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UAlbany Expands Fair Trade Products on Campus

(Photo Credit: Wikimedia Commons)

By Christian Hince | November 10, 2021

After UAlbany became one of 68 fair trade designated universities in the country in March, the school has added new sustainable and ethically-sourced products to campus stores and hosted events to maintain the status.

The school campaign’s efforts have primarily involved adding products with a fair trade certification to the campus bookstore in the form of items like chocolate, soap, and even more which are in 518 Market.

“We have Ben and Jerry’s ice cream which is a huge hit, we have Unreal Chocolate, we have Lily’s Chocolate, we have fair trade coffee,” said Joseph La Barbera, the president of SSTOP, or the Students Stopping the Trafficking of People, a campus club that plays a leading role in fair trade issues at UAlbany.

For the university to maintain the status of fair trade, which prioritizes businesses that promote child/slave-free labor, fair working conditions, transparency, equality, and eco-friendly conduct, the university must also hold at least two “events” related to the fair trade practice each semester, according to Dr. Mary Ellen Mallia, Director of the Office of Sustainability.

“It could be an actual event where people show up and you have information about fair trade,” Mallia said. “We took World Food Day and just posted four different posts about different aspects of fair trade on our social media.”

Mallia is part of the movement’s steering committee, a group comprising teachers, professional staff representatives, and students who lead the campus-based organization SSTOP.

The next step? Getting students to recognize these products better. “There’s actually a symbol on them that says fair trade designated, and we’re in the process of trying to actually get them to be labelled in the campus stores so it’s easy to pick out,” said La Barbera.

Additionally, one of the earliest and most-recognized results of SSTOP’s fair trade campaign was the addition of fair trade pepper and sugar to condiment tables in the Campus Center.

“Last minute I came up with the idea of saying, ‘Hey what if we considered the fact that the pepper and sugar is used by all the campus outlets on campus, and they’re put in one centralized location,” he said. “It looks like people are using the fair trade pepper and fair trade sugar, cause every day it gets refilled.”

La Barbera said they hope to add more items to 518 Market and the bookstore. However, supply-chain issues have gotten in the way of the school’s fair trade stock from looking the best it possibly can.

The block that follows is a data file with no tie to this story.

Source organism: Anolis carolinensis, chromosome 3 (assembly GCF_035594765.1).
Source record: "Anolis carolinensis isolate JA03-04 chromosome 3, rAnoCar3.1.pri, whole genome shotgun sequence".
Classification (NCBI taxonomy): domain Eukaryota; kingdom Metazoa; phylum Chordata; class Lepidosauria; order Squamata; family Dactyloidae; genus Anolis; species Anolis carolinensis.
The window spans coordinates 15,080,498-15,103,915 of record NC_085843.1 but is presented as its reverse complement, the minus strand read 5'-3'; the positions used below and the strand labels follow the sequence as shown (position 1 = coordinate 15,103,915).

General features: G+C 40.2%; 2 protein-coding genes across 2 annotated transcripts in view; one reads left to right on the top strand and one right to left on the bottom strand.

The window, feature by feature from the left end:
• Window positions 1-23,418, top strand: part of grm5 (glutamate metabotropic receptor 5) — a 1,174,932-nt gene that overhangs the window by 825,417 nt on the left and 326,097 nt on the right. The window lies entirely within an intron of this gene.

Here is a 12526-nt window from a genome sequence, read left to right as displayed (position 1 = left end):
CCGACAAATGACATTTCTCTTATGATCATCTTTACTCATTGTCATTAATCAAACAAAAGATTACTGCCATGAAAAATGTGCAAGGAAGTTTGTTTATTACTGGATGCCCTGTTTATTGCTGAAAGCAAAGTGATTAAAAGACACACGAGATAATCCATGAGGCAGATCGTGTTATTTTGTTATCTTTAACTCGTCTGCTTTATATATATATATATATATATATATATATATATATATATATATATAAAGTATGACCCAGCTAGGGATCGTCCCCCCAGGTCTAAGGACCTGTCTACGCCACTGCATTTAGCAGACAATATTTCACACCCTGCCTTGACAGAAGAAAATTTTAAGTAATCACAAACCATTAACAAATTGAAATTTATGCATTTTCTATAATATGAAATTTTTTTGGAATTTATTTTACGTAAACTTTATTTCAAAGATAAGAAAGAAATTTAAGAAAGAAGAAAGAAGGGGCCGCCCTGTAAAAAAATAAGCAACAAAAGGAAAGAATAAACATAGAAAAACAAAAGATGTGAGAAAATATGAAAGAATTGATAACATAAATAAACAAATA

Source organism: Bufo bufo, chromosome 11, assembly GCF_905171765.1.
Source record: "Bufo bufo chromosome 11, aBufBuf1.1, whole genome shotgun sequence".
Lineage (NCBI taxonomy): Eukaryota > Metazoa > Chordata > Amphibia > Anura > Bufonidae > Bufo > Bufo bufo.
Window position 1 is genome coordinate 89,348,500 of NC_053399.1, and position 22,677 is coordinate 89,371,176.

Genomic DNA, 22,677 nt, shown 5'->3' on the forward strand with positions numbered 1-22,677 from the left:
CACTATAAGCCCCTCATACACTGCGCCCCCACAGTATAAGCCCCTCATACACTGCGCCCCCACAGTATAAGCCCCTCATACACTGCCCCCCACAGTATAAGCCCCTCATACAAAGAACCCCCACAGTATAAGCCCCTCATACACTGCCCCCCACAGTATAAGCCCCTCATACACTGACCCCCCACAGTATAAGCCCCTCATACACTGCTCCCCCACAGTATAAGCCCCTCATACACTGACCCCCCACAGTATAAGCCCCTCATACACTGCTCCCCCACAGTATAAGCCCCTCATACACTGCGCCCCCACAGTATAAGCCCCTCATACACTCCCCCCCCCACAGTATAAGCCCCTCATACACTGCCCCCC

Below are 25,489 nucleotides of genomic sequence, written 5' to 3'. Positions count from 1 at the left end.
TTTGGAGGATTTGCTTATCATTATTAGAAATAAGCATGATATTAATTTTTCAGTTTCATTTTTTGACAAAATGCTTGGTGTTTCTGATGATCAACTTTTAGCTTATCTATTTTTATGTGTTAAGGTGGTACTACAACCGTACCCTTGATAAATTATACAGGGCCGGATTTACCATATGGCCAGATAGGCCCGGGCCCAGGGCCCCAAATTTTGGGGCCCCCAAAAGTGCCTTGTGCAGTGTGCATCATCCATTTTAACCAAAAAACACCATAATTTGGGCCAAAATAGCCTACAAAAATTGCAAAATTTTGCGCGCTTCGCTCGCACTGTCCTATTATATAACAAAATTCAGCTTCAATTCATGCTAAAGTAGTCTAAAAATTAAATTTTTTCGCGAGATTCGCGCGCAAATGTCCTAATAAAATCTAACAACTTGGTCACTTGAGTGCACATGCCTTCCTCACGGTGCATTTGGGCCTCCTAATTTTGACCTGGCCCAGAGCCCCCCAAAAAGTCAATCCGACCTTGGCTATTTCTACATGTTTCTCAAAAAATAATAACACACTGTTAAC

“We are seeing there are certain products that should be in 518 Market which are not in 518 Market, and that is simply because there are supply chain issues and 518 isn’t able to get the products in,” said La Barbera.

His ambitions for fair trade at UAlbany also tie into fighting the environmental impacts of fast fashion. A business model of cheaply and quickly producing clothing, fast fashion uses enormous amounts of water and is responsible for 20% of the world’s wastewater due to toxic textile dyes, along with leaving high quantities of non-degradable fabric clothes in landfills.

Barbera’s idea for this? Fair trade clothing. “We have mostly fair trade food, and if we could get fair trade apparel that would be amazing.” He doesn’t see this as likely though, considering the university’s brand agreements for apparel.

He also notes the uphill battle with fair trade’s limited popularity in the U.S. “If we were in Britain or Germany or one of the European Union countries, it would be a lot easier to find fair trade products, because fair trade products are kind of like the vegan of the United States.”

Consumers in E.U. countries spent around $3 billion on fair trade products in 2012, according to the European Parliamentary Research Service. This number far outsizes the $1.45 million spent by the U.S. in 2021, according to Statista.

Despite the country’s current position on fair trade, La Barbera said he is optimistic about the movement’s future on campus.

“In the United States it’s taking a little bit longer to catch onto the idea of fair trade,” he said. “However I think that within the next five years, we will be able to bring a lot more products into the Campus Center as fair trade is expanding.”


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